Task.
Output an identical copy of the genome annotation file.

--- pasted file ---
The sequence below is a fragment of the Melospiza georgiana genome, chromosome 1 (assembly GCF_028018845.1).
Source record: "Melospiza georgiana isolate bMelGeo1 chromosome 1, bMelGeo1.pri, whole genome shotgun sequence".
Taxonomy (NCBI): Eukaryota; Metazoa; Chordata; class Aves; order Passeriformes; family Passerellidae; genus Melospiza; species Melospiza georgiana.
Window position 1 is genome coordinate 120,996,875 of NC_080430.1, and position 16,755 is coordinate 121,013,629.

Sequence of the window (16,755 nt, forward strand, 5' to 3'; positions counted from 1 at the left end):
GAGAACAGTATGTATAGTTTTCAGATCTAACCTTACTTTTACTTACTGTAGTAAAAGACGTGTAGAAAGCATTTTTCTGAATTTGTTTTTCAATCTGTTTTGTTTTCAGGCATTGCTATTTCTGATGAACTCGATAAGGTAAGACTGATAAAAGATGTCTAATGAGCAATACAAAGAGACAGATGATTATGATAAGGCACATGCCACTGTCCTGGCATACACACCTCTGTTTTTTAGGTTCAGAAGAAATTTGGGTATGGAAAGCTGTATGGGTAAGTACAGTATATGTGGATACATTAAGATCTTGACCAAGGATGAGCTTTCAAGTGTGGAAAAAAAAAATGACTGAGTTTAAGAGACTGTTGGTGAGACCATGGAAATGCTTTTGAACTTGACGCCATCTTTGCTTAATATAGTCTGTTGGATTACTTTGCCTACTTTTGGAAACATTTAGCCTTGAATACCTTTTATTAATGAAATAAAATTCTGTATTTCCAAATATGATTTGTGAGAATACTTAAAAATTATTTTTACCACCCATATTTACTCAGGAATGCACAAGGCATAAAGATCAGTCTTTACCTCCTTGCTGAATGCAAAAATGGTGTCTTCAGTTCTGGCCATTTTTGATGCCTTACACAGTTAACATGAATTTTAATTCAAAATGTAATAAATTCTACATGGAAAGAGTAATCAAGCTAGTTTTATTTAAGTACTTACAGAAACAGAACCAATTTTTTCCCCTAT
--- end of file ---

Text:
The sequence below is a fragment of the Melospiza georgiana genome, chromosome 1 (assembly GCF_028018845.1).
Source record: "Melospiza georgiana isolate bMelGeo1 chromosome 1, bMelGeo1.pri, whole genome shotgun sequence".
Taxonomy (NCBI): Eukaryota; Metazoa; Chordata; class Aves; order Passeriformes; family Passerellidae; genus Melospiza; species Melospiza georgiana.
Window position 1 is genome coordinate 120,996,875 of NC_080430.1, and position 16,755 is coordinate 121,013,629.

Sequence of the window (16,755 nt, forward strand, 5' to 3'; positions counted from 1 at the left end):
GAGAACAGTATGTATAGTTTTCAGATCTAACCTTACTTTTACTTACTGTAGTAAAAGACGTGTAGAAAGCATTTTTCTGAATTTGTTTTTCAATCTGTTTTGTTTTCAGGCATTGCTATTTCTGATGAACTCGATAAGGTAAGACTGATAAAAGATGTCTAATGAGCAATACAAAGAGACAGATGATTATGATAAGGCACATGCCACTGTCCTGGCATACACACCTCTGTTTTTTAGGTTCAGAAGAAATTTGGGTATGGAAAGCTGTATGGGTAAGTACAGTATATGTGGATACATTAAGATCTTGACCAAGGATGAGCTTTCAAGTGTGGAAAAAAAAAATGACTGAGTTTAAGAGACTGTTGGTGAGACCATGGAAATGCTTTTGAACTTGACGCCATCTTTGCTTAATATAGTCTGTTGGATTACTTTGCCTACTTTTGGAAACATTTAGCCTTGAATACCTTTTATTAATGAAATAAAATTCTGTATTTCCAAATATGATTTGTGAGAATACTTAAAAATTATTTTTACCACCCATATTTACTCAGGAATGCACAAGGCATAAAGATCAGTCTTTACCTCCTTGCTGAATGCAAAAATGGTGTCTTCAGTTCTGGCCATTTTTGATGCCTTACACAGTTAACATGAATTTTAATTCAAAATGTAATAAATTCTACATGGAAAGAGTAATCAAGCTAGTTTTATTTAAGTACTTACAGAAACAGAACCAATTTTTTCCCCTAT